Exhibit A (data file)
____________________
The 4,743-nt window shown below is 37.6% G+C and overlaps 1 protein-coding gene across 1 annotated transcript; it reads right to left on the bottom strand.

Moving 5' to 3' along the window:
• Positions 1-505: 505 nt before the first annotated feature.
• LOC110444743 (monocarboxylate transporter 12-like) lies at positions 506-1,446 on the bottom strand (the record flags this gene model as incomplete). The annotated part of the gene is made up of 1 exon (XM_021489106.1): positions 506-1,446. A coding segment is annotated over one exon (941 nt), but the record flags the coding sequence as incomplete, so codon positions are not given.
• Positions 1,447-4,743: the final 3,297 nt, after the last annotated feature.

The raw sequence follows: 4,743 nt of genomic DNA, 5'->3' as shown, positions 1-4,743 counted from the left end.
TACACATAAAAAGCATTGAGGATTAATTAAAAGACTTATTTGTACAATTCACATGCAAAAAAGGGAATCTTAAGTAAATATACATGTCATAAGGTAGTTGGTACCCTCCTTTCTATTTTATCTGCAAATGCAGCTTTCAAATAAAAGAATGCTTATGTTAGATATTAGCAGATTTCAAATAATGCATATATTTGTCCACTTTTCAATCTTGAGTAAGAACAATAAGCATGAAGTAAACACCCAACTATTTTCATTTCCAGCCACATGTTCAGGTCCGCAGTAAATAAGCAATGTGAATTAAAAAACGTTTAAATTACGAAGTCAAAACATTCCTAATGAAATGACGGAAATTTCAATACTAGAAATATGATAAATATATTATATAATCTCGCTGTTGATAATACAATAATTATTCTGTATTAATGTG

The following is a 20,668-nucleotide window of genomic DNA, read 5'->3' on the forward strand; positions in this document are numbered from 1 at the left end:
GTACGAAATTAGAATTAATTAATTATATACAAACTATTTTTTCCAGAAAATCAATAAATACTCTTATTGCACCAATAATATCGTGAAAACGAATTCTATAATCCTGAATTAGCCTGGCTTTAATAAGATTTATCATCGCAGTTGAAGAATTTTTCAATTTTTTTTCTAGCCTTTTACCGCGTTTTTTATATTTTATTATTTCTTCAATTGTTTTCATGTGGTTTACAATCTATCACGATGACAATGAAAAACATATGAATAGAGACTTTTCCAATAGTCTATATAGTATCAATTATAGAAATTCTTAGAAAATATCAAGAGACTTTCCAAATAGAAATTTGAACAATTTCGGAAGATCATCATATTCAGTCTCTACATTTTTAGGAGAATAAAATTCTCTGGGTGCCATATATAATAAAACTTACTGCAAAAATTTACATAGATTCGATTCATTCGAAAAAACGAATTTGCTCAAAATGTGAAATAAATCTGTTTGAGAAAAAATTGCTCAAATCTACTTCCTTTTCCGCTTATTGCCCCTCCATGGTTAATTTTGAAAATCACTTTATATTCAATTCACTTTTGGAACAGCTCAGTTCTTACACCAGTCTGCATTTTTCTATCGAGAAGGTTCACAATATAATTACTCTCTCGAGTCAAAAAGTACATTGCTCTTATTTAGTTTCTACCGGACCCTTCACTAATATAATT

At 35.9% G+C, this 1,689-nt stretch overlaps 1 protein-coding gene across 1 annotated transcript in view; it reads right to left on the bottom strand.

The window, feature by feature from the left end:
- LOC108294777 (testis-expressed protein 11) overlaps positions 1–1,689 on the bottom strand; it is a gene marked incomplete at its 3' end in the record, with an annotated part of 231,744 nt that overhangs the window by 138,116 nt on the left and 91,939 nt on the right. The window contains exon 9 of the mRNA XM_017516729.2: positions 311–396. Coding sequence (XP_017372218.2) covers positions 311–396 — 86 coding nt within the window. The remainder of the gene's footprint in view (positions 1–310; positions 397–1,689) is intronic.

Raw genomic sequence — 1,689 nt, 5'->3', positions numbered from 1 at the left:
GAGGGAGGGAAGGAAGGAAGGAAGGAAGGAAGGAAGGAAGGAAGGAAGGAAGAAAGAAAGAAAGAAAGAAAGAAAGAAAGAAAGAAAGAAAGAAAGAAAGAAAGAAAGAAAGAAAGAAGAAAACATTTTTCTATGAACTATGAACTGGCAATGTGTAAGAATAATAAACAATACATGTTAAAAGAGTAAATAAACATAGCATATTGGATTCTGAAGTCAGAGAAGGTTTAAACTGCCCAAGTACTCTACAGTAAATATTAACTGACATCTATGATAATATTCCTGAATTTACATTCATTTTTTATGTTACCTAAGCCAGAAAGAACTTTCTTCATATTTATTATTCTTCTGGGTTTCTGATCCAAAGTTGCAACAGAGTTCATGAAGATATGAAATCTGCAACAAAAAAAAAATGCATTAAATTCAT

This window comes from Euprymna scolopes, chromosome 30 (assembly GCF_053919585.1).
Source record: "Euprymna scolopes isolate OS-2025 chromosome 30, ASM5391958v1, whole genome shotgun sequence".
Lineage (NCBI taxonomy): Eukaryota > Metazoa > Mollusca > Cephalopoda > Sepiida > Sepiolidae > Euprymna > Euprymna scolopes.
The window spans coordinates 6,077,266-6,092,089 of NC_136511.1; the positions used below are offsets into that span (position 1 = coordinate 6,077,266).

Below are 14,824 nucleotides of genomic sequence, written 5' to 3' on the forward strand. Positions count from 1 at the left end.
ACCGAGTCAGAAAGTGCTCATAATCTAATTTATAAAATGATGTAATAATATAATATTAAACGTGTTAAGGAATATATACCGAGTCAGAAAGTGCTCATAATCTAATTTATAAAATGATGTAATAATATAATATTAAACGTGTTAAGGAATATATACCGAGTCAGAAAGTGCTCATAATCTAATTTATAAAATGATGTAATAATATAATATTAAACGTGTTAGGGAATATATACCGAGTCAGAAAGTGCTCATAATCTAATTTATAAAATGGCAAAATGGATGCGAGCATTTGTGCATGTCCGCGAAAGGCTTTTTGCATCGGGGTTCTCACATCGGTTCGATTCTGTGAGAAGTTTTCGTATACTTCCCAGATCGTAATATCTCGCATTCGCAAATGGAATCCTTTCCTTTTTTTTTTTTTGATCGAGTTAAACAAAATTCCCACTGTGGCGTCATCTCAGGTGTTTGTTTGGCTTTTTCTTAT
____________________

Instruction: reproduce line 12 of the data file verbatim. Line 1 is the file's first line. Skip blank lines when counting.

- LOC108294777 (testis-expressed protein 11) overlaps positions 1–1,689 on the bottom strand; it is a gene marked incomplete at its 3' end in the record, with an annotated part of 231,744 nt that overhangs the window by 138,116 nt on the left and 91,939 nt on the right. The window contains exon 9 of the mRNA XM_017516729.2: positions 311–396. Coding sequence (XP_017372218.2) covers positions 311–396 — 86 coding nt within the window. The remainder of the gene's footprint in view (positions 1–310; positions 397–1,689) is intronic.